By gaining an understanding of the medieval sources that construct our modern scholarly interpretations of the Vikings, and by recognizing the legacy of the Vikings—real and imagined—in our current society, students can be challenged to develop a deeper understanding of how history is produced. Michael J. Salevouris and Conal Furay remind us that "history is not the lifeless study of a dead past…History is a living and evolving dialog about the most important subject of all—the human experience."28 For many world history students, the Vikings that emerge from these exercises are "alluringly strange" and "at the same time discomfortingly familiar" ambassadors of the pre-modern world.29 As Hayden Eric Godfrey concludes in the final Forum article, the Vikings present such rich opportunities for discussion and analysis that they are "well worth a detour during a world history course."

The Vikings in World History Forum Essays

     In this Forum, the authors share some of their knowledge as well as their questions about the Vikings, consider the ways in which the study of Vikings can contribute to likely history themes and topics, and explore the ways in which the study of the Vikings in world history enables students to gain an appreciation for the interrelations and interactions between the past and the present.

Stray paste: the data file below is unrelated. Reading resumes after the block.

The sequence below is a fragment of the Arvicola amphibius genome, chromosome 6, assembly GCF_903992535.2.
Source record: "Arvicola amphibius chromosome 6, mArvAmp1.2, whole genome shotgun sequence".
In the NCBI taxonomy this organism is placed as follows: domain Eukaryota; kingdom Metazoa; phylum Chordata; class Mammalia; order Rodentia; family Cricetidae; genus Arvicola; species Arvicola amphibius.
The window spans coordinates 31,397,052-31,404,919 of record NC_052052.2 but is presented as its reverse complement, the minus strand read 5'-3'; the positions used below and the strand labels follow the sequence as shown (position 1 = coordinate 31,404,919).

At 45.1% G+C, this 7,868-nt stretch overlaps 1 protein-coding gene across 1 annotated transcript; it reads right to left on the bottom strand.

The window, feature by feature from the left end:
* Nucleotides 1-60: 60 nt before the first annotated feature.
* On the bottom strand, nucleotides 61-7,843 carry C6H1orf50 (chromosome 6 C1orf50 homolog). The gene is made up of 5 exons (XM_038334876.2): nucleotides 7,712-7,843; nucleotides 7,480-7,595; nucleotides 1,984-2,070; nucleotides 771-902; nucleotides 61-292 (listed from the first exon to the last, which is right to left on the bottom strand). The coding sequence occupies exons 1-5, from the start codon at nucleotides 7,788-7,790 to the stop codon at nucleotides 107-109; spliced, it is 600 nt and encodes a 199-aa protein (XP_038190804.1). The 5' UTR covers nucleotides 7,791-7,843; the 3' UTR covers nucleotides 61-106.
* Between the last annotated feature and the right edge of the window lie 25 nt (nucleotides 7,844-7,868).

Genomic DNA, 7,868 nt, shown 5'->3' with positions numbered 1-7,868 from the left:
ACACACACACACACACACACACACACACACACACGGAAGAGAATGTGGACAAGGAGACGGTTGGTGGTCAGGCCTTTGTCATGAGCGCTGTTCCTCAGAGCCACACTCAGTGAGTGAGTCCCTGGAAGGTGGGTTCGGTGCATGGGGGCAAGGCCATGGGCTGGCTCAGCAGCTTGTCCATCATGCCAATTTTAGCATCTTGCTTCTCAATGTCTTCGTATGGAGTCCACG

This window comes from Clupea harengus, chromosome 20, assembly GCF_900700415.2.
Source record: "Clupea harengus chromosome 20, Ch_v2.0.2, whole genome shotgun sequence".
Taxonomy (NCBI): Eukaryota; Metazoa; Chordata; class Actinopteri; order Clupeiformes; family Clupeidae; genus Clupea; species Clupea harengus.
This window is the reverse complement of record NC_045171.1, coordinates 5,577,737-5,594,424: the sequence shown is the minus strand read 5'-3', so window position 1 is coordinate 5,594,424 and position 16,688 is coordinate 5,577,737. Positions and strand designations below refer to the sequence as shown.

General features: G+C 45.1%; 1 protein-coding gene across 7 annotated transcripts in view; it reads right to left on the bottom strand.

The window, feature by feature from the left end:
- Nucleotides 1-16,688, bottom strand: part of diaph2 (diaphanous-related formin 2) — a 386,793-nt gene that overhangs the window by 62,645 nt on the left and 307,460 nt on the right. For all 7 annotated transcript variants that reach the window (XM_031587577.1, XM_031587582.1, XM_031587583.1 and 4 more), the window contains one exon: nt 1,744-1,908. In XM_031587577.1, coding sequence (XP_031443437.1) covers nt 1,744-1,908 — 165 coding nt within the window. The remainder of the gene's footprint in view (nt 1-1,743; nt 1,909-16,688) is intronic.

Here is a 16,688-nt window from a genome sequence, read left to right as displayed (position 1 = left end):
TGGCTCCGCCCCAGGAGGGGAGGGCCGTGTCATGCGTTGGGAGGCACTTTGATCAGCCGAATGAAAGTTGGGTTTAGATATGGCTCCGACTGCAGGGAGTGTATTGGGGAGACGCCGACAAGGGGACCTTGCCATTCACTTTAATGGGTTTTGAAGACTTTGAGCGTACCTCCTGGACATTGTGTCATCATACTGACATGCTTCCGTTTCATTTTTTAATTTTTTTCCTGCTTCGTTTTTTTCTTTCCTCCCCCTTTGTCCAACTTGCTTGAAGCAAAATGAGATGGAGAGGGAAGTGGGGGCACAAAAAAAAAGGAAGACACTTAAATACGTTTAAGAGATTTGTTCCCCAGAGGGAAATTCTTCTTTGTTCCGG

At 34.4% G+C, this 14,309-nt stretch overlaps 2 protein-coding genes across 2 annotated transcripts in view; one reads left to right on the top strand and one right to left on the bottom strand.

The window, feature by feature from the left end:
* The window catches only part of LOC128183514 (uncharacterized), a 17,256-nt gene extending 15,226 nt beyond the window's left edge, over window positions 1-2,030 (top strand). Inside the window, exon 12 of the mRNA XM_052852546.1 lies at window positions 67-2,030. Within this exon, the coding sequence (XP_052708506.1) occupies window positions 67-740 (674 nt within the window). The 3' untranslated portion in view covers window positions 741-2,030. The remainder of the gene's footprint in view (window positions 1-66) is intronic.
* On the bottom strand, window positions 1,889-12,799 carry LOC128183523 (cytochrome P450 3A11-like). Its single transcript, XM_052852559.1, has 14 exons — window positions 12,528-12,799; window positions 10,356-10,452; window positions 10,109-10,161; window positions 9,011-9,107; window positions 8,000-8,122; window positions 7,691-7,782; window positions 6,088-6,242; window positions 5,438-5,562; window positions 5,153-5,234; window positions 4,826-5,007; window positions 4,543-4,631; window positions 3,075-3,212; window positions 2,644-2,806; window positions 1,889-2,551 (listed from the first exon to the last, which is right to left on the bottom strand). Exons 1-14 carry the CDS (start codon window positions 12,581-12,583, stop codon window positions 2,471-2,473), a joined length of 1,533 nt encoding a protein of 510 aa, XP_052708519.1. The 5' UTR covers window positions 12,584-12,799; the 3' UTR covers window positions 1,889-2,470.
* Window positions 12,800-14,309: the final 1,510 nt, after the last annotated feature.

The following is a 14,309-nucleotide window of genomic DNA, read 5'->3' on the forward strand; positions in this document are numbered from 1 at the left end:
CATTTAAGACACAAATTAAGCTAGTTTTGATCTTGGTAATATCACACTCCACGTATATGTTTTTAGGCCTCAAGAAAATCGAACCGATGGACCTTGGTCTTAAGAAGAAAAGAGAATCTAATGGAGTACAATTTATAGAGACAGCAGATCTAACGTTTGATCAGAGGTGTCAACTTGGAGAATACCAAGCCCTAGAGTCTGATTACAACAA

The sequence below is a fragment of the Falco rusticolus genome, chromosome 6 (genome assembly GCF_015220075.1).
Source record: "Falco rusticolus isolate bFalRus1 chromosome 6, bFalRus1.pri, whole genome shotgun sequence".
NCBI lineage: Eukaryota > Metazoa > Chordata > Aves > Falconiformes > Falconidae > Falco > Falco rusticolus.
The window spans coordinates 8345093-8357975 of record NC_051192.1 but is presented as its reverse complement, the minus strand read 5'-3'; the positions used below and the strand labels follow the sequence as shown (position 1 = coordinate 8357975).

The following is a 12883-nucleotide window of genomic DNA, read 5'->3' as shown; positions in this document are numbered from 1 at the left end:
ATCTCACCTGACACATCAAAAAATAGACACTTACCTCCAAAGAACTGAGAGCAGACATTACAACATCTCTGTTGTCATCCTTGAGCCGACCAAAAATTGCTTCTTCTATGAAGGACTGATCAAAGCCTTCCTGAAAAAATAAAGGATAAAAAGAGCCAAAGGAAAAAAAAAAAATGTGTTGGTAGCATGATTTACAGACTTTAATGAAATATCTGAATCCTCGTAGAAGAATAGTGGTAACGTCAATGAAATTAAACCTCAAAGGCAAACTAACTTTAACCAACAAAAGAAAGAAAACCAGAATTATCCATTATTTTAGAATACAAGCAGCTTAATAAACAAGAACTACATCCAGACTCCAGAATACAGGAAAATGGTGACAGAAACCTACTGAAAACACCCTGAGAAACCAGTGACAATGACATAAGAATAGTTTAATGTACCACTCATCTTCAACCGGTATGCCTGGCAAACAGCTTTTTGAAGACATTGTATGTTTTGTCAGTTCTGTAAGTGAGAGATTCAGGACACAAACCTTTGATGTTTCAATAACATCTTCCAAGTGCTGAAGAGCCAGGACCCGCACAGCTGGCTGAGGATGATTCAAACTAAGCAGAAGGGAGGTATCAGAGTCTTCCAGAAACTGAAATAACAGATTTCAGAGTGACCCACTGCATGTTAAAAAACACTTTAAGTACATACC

In "Hornless Northmen: Teaching Vikings as People in the World History Context," Elizabeth M. Swedo encourages world history teachers "to embrace student enthusiasm for Vikings" in order to build students' awareness of what it means to "do history." Any attempt to comprehend the Vikings "as humans rather than as mythic heroes or as monstrous killing machines requires sifting through competing and sometimes contradictory sources and perspectives." Two sample lesson plans concentrate on Scandinavian sources—"Auðunn of the Westfjords' Tale" and "The Sayings of the High One" in Poetic Edda—that complicate stereotypical views of the Vikings themselves. Providing an accessible introduction to the Viking world for both teachers and students, Swedo offers a summary of archaeological and textual evidence, a brief overview of current scholarly debates, and a select list of resources, including texts in translation, museum websites, and scholarly sources.